'Fatah moving to end cash smuggling'

Head of EU force at Rafah crossing says some $60 million has entered illegally.

By
December 21, 2006 22:42
4 minute read.
rafah 298.88

rafah 298.88. (photo credit: Associated Press [file])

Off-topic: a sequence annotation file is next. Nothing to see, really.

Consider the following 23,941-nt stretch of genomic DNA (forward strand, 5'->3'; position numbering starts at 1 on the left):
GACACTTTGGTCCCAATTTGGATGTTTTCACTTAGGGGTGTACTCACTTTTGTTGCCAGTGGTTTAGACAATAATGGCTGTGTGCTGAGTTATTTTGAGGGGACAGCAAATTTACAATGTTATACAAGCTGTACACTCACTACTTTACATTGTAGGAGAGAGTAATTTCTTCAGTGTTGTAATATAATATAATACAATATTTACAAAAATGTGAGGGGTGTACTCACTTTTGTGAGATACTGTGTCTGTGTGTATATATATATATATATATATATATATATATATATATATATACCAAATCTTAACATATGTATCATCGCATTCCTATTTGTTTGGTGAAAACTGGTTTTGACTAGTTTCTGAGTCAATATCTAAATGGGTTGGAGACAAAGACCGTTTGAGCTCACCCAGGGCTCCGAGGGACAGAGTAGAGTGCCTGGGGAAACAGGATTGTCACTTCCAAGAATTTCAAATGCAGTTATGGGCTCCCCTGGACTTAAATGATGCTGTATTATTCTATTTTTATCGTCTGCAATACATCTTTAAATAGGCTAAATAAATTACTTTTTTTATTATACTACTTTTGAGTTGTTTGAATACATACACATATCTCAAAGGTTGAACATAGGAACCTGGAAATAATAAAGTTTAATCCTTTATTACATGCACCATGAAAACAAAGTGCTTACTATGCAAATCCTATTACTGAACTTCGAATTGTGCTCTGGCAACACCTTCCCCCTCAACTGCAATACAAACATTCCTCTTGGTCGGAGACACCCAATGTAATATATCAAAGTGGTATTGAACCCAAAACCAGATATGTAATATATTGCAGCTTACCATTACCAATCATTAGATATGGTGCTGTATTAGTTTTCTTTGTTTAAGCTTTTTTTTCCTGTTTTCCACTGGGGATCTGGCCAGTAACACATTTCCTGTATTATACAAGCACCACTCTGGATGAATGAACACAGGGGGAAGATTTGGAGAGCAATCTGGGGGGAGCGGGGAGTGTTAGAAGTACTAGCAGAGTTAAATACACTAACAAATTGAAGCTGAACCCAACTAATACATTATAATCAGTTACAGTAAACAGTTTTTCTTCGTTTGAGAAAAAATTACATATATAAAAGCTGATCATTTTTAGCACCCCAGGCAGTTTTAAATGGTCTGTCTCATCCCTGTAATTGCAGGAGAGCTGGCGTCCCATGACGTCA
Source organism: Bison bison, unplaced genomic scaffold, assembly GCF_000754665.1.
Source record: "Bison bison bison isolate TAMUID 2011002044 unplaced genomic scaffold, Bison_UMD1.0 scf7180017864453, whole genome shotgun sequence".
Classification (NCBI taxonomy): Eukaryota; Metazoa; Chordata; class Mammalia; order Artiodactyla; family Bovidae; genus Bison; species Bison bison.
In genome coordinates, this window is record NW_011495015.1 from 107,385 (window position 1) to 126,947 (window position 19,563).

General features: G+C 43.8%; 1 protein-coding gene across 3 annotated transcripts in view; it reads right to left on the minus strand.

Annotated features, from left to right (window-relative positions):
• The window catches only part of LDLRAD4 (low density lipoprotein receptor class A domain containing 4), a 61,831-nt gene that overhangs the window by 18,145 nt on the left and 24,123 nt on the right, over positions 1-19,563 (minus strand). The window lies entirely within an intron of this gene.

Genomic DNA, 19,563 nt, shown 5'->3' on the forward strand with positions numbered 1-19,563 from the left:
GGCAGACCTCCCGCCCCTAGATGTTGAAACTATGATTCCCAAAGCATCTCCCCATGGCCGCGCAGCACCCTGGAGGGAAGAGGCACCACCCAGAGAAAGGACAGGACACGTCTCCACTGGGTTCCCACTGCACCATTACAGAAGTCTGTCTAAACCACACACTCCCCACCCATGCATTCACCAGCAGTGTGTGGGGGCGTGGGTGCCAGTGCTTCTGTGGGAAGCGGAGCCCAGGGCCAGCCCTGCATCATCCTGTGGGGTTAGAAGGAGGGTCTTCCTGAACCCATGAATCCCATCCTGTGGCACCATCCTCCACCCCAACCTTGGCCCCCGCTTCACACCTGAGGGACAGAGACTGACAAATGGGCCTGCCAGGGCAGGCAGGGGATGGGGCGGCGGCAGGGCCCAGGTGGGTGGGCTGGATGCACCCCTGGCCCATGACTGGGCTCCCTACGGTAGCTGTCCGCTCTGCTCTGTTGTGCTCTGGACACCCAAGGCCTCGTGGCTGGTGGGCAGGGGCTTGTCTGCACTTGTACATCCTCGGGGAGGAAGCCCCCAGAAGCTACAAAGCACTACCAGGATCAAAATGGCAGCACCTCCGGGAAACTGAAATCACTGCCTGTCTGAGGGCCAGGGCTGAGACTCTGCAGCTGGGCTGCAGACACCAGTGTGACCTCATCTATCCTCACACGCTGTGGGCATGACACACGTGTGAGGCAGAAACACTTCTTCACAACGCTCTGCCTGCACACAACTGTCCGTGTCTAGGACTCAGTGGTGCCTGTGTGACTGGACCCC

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The economic noose around Hamas tightened a bit Thursday when the head of the European Union's monitoring mission in Rafah, Gen. Pietro Pistolese, told reporters that the Palestinian Authority's Fatah forces, which operate that border crossing, have committed themselves to resolving the problem of cash smuggling into Gaza. Pistolese said the EU knew of some $60 million in cash that had passed through the Rafah border crossing. While Pistolese spoke in strong language about the need to stop the flow of money, he said that what had been secured from the Palestinians was a commitment to finding a solution rather than an agreement to stop the smuggling all together. "It's not an agreement, it's a commitment. This commitment was expressed yesterday morning at the committee of Palestinians, Israelis and EU officials who met to discuss issues relating to the border crossing," Pistolese said. The EU is a neutral, third party monitor at the Rafah crossing. It has a mandate to report on activity at the crossing, but it has no authority to impose conditions. The issue of cash smuggling through the Rafah crossing is of particular concern to the Israelis and to Western governments who fear the funds are going to support terrorism either directly or through the Hamas government. Elmar Brok, the head of the EU Parliament's Committee on Foreign Affairs, was visiting Israel this week and told The Jerusalem Post he was concerned about the flow of cash through Rafah. In light of Hamas's failure to renounce violence and recognize the state of Israel, Israel and Western governments have economically boycotted Hamas for the last year, a move that has crippled the Hamas-led government. But despite the economic boycott, cash has still entered the Palestinian territories, including Gaza. Hamas leaders and Palestinian legal experts have maintained that there is no law that prevents anyone, including Hamas officials, from bringing money into the PA territories. Those passing through the crossing are, however, expected to declare sums greater than NIS 80,000. An Israeli security official disputed Palestinian claims regarding the lack of regulations. He told the Post that the Palestinians have ignored an agreement which monitors the cash flow. The extent of the problem of cash entering Gaza was highlighted on December 14, when PA Prime Minister Ismail Haniyeh of Hamas unsuccessfully tried to cross from Egypt into Gaza carrying approximately $32 million. He was eventually forced to leave the funds in an Egyptian bank before being allowed to pass through the crossing into Gaza. Chief Palestinian negotiator Saeb Erakat told the Post that this money would be given to the Arab League. Erakat said that no pledge had been made to the EU to stop those entering Gaza, including Hamas, from bringing in cash. At a press conferencea in Ashkelon, Pistolese also addressed the December 14 attack on the border crossing in which Hamas gunmen, angry that Haniyeh had been prevented from returning to Gaza, burst into the Rafah terminal, sparking a gun battle with guards. The PA's Force 17, the presidential guard which is responsible for security at the terminal and loyal to Abbas, returned fire. In spite of the violence, Pistolese said that the EU intended to fulfill the terms of its contract at the terminal, which calls for EU forces to remain at the border crossing until May 24, 2007. "I am aware that there have been rumors that the Mission will be withdrawn. At this time, there is no information to suggest that this will be the case," said Pistolese. "The Mission will continue until at least May 24, 2007," he added. In addition to monitoring the flow of cash, the EU's mission has also checked to make sure that no weapons have been smuggled through the terminal. Israeli intelligence has widely reported on the smuggling of weapons through tunnels built under the border. But Pistolese said that this phenomenon has not extended to the terminal itself, which is under the EU jurisdiction. "No weapons have been smuggled throughout the Rafah crossing point," said Pistolese. "It is impossible to cross the border [through the terminal at Rafah] while wearing weapons, explosives or other dangerous substances." Still, he noted that the EU's work was limited to the terminal and it was not in a position to monitor activity along the border outside the boundaries of the terminal. He therefore called on Israel to stand by its commitment to maintaining freedom of movement and access by re-opening the Rafah crossing to pedestrians. Since the EU began monitoring the passage of pedestrians through the terminal between Gaza and Egypt, some 344,574 people have crossed the border, according to Pistolese. "As you know, the situation changed dramatically on June 25, 2006 when there was an attack on an IDF border post near Kerem Shalom and Cpl. Gilad Shalit was captured," Pistolese said. Since then, he added, the crossing had only been opened for 30 days. This has allowed only 65,112 people to cross the border. The border is now closed. It was last opened for six days from December 13 to 18, to allow Palestinians from Gaza to cross into Egypt en route to the Haj pilgrimage. That has been "the longest period of continual operation since June. Our hope is that there will be a return to normal operations as soon as possible. We are focusing our efforts on this," Pistolese said. An Israeli security official told the Post that the border is now closed awaiting repairs following the attack. He said that since the crossing is controlled by the Palestinians, who allow large sums of cash to pass through and fail to stop suspected individuals, Israel exercises the only authority it has over the terminal, which is to shut it down.